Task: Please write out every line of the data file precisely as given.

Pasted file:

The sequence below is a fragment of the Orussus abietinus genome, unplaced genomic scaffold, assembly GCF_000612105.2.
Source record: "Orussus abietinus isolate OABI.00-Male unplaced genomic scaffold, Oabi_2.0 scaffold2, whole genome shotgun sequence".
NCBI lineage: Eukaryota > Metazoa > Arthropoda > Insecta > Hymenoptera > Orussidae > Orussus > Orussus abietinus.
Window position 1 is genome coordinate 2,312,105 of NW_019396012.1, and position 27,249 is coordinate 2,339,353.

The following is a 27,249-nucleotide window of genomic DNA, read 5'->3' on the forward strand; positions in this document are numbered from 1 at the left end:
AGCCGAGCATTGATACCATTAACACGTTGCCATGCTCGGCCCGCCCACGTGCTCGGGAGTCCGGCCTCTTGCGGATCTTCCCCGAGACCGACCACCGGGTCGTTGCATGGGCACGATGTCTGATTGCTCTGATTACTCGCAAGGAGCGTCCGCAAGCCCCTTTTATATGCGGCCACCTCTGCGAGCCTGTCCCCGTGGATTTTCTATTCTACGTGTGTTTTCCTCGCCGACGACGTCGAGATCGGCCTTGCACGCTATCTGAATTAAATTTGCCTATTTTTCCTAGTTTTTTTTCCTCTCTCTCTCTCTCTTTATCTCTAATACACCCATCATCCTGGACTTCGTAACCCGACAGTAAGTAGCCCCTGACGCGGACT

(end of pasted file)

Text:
The sequence below is a fragment of the Orussus abietinus genome, unplaced genomic scaffold, assembly GCF_000612105.2.
Source record: "Orussus abietinus isolate OABI.00-Male unplaced genomic scaffold, Oabi_2.0 scaffold2, whole genome shotgun sequence".
NCBI lineage: Eukaryota > Metazoa > Arthropoda > Insecta > Hymenoptera > Orussidae > Orussus > Orussus abietinus.
Window position 1 is genome coordinate 2,312,105 of NW_019396012.1, and position 27,249 is coordinate 2,339,353.

The following is a 27,249-nucleotide window of genomic DNA, read 5'->3' on the forward strand; positions in this document are numbered from 1 at the left end:
AGCCGAGCATTGATACCATTAACACGTTGCCATGCTCGGCCCGCCCACGTGCTCGGGAGTCCGGCCTCTTGCGGATCTTCCCCGAGACCGACCACCGGGTCGTTGCATGGGCACGATGTCTGATTGCTCTGATTACTCGCAAGGAGCGTCCGCAAGCCCCTTTTATATGCGGCCACCTCTGCGAGCCTGTCCCCGTGGATTTTCTATTCTACGTGTGTTTTCCTCGCCGACGACGTCGAGATCGGCCTTGCACGCTATCTGAATTAAATTTGCCTATTTTTCCTAGTTTTTTTTCCTCTCTCTCTCTCTCTTTATCTCTAATACACCCATCATCCTGGACTTCGTAACCCGACAGTAAGTAGCCCCTGACGCGGACT